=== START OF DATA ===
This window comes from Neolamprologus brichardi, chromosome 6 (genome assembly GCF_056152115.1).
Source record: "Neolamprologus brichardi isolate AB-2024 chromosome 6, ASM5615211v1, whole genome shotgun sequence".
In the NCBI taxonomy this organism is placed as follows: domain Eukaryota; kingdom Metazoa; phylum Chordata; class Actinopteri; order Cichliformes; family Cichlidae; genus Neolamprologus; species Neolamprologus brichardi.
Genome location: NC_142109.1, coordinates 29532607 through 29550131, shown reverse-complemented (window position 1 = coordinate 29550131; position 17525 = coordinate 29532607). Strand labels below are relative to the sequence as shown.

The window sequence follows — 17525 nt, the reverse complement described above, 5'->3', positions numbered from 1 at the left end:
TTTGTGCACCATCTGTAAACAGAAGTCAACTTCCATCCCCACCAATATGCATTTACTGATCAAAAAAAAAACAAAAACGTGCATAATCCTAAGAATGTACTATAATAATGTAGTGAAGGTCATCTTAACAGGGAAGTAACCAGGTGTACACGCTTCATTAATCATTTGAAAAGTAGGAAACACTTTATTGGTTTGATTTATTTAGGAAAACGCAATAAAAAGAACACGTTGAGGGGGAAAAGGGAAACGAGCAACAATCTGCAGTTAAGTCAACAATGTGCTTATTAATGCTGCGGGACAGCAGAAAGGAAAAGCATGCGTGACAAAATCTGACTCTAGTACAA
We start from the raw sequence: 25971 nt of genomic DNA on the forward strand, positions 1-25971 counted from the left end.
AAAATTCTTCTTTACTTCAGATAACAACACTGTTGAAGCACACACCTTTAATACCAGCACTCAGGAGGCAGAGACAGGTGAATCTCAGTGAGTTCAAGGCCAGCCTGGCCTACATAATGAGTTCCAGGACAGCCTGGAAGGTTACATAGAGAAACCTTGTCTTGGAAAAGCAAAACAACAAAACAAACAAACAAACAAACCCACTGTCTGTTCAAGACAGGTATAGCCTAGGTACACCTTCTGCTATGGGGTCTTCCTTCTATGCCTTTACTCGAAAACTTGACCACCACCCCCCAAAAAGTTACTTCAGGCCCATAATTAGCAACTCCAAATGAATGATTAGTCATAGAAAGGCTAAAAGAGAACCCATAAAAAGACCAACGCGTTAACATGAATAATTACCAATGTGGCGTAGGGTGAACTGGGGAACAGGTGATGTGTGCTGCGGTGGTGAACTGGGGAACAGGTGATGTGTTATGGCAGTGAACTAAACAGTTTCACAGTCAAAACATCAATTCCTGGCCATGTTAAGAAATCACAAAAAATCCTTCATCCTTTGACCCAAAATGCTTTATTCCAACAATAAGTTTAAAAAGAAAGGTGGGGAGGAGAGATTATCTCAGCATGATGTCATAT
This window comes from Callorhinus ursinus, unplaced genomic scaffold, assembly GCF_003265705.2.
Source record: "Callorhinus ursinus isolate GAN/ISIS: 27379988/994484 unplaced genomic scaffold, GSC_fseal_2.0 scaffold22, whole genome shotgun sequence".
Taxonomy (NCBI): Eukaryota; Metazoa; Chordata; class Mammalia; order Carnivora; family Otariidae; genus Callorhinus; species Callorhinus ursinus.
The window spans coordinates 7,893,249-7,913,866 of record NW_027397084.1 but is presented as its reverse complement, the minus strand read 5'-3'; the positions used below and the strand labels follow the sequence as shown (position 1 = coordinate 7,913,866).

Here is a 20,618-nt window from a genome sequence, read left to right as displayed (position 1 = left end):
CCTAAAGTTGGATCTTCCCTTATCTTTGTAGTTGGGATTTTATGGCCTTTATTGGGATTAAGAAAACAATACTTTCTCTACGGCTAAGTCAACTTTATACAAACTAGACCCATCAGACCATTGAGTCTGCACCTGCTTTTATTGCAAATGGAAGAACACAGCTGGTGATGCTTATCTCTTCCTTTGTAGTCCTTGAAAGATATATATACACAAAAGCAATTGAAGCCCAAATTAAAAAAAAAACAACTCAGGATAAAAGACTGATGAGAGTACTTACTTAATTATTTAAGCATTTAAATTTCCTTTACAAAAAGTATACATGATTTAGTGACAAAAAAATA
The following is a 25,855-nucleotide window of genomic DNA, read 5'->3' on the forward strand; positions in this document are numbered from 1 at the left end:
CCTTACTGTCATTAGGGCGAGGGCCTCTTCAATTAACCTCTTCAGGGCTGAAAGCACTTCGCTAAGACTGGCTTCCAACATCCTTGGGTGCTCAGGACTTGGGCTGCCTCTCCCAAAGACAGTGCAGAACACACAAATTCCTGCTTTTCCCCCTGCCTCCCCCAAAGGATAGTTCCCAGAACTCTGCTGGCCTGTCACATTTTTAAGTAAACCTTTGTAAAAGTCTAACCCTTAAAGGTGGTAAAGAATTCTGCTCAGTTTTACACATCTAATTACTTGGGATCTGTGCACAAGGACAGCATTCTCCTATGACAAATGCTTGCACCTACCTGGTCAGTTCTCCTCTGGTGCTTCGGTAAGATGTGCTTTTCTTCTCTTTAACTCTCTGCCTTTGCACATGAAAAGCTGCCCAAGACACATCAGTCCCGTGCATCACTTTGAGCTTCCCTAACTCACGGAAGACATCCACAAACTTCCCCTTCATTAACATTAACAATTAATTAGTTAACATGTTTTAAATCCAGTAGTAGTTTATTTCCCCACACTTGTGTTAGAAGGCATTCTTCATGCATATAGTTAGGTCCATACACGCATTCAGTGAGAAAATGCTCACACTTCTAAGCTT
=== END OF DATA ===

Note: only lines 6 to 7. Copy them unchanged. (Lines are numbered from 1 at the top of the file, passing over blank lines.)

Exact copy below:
TTTGTGCACCATCTGTAAACAGAAGTCAACTTCCATCCCCACCAATATGCATTTACTGATCAAAAAAAAAACAAAAACGTGCATAATCCTAAGAATGTACTATAATAATGTAGTGAAGGTCATCTTAACAGGGAAGTAACCAGGTGTACACGCTTCATTAATCATTTGAAAAGTAGGAAACACTTTATTGGTTTGATTTATTTAGGAAAACGCAATAAAAAGAACACGTTGAGGGGGAAAAGGGAAACGAGCAACAATCTGCAGTTAAGTCAACAATGTGCTTATTAATGCTGCGGGACAGCAGAAAGGAAAAGCATGCGTGACAAAATCTGACTCTAGTACAA
We start from the raw sequence: 25971 nt of genomic DNA on the forward strand, positions 1-25971 counted from the left end.